Sri Lanka (known as Ceylon until 1972) has always been famous for its tea, but in recent years, the country has been going out of its way to capitalise on its links with the world's favourite caffeine fix. Take the recently-opened Ceylon Tea Trails, Relais et Chateaux's first property in the country.

Already regarded as one of Sri Lanka's best hotels, you can book a night here and stay in one of five historic tea planter residences. Plus, you'll be able to sign up for tea master classes with the property's resident tea planter. We also love Goatfell in Nuwara Eliya. You'll find this four-bedroom hotel inside a former tea planter's home.

You'll never go hungry



Sri Lanka has some of the world's most delicious street foods (our favourite items include hoppers – flour-based snacks which resemble balls of string and Isso vadei: spicy, prawn-topped lentil cakes).

But it's got a growing number of fine dining options too, whether it's Colombo's Kaema Sutra, known for the chefs' innovative twists on traditional cuisine (think traditional appams served with squid ink infusions), or Hoppa (20 Pedlar St), in the southern coastal city of Galle. Perhaps unsurprisingly, hoppers are the stars of the show here, although the restaurant is also famous for its spicy sambals – fiery sauces made with coconut, chilli pepper and red onion.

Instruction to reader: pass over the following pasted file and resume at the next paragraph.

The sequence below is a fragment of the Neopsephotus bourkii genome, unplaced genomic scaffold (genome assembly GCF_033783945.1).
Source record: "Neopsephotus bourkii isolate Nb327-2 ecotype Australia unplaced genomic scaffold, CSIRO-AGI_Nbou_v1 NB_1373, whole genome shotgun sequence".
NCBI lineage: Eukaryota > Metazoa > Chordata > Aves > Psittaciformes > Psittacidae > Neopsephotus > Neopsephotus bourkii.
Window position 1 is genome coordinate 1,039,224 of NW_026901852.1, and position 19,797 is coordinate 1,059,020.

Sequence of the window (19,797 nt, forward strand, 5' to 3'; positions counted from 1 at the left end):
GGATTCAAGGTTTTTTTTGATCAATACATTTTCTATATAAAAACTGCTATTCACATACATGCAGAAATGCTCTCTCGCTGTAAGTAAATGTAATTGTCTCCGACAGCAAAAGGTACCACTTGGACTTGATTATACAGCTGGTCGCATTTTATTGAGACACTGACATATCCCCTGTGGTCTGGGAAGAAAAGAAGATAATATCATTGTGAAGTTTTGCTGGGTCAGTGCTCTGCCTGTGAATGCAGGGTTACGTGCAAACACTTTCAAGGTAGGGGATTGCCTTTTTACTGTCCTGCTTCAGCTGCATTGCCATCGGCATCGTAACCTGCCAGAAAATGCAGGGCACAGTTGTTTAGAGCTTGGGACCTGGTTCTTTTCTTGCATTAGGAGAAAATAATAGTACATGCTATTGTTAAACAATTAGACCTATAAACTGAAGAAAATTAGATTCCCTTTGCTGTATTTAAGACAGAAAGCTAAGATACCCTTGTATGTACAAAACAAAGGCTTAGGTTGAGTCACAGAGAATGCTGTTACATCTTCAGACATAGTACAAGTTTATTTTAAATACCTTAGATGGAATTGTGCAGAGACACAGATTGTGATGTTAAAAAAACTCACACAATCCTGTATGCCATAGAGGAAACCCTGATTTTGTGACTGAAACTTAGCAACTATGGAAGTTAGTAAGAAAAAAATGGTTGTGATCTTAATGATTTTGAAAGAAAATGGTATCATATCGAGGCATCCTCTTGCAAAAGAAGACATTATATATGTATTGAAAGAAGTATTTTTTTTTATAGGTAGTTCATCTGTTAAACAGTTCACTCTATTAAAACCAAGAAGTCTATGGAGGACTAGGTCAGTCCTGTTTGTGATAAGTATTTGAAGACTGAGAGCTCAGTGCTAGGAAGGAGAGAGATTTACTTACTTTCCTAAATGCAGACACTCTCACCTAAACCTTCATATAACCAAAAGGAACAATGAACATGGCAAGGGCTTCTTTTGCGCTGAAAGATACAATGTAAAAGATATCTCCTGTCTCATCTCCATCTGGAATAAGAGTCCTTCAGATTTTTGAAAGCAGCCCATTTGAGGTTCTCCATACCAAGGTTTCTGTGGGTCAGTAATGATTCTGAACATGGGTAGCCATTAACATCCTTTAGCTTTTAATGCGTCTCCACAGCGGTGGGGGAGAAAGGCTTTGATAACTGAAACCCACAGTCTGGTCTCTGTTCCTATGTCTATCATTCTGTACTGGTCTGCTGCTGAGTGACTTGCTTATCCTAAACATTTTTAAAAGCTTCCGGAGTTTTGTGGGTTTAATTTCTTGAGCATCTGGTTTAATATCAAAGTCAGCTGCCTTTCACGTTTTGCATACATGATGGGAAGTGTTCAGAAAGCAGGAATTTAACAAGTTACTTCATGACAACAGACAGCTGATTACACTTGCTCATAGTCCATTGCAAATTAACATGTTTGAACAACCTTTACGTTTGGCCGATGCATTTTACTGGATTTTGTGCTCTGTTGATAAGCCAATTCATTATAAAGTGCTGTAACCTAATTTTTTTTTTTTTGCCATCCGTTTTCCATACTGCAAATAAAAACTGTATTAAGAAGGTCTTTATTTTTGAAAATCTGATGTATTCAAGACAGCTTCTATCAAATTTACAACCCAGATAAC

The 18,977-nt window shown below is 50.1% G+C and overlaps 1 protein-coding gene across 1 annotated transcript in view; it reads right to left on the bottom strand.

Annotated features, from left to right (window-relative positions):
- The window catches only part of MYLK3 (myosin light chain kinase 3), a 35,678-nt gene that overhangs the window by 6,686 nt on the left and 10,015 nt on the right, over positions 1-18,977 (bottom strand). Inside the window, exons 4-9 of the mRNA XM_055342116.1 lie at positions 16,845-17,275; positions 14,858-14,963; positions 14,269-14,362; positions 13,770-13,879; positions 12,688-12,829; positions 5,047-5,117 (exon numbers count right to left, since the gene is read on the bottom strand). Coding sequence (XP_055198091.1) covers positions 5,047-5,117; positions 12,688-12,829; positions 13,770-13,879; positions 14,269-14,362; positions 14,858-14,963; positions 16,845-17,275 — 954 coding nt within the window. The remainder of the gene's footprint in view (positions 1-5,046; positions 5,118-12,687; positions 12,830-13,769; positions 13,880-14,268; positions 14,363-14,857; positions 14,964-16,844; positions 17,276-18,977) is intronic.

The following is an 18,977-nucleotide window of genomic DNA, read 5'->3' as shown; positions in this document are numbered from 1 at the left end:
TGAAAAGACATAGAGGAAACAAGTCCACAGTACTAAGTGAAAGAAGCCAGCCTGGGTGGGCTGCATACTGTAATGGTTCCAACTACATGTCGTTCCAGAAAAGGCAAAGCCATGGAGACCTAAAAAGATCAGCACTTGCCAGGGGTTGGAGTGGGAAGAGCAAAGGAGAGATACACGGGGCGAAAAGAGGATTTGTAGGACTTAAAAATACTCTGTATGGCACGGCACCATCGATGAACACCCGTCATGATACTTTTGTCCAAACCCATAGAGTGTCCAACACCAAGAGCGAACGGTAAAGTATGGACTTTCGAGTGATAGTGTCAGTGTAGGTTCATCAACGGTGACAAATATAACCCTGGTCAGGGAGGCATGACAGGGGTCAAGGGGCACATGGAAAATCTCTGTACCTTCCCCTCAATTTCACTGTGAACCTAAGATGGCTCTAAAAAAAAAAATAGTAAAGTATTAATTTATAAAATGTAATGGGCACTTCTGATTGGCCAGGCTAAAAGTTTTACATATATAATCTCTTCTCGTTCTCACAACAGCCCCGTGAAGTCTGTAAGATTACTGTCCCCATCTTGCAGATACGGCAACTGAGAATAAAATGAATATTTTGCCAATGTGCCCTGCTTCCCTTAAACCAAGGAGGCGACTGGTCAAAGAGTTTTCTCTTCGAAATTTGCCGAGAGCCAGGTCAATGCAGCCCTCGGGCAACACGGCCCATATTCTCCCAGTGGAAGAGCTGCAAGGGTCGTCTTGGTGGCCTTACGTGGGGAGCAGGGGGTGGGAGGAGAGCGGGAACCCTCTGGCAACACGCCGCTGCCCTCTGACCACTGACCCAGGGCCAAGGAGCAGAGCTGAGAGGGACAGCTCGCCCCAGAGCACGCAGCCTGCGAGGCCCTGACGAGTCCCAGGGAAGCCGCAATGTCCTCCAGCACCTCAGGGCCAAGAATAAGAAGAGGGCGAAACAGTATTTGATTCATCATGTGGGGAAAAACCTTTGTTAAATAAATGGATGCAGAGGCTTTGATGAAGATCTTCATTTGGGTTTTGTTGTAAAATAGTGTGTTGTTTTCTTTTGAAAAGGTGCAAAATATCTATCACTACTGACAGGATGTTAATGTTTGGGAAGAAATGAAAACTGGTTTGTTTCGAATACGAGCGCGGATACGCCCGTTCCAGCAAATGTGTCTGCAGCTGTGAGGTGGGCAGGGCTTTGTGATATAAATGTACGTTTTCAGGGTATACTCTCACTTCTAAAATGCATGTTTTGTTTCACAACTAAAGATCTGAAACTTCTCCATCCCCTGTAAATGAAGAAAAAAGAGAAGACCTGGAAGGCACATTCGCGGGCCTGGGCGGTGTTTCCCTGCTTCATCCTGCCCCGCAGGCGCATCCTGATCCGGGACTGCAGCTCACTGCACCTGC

The island is home to wonderful wildlife



Sri Lanka hasn't always had the best reputation when it comes to animal welfare, but better access to the country's most breathtaking tracts of wilderness means so-called rescue centres are no longer the only option if you're keen to admire the country's most beautiful species.

Wondering where to spot elephants in Sri Lanka? Top of your list should be Kaudulla National Park, which has over 250. For leopards, it's got to be Yala National Park. Visitors can now base themselves at a number of luxurious camps, including the Wild Coast Tented Lodge with its 28 tents and stunning free-form swimming pool.

The diving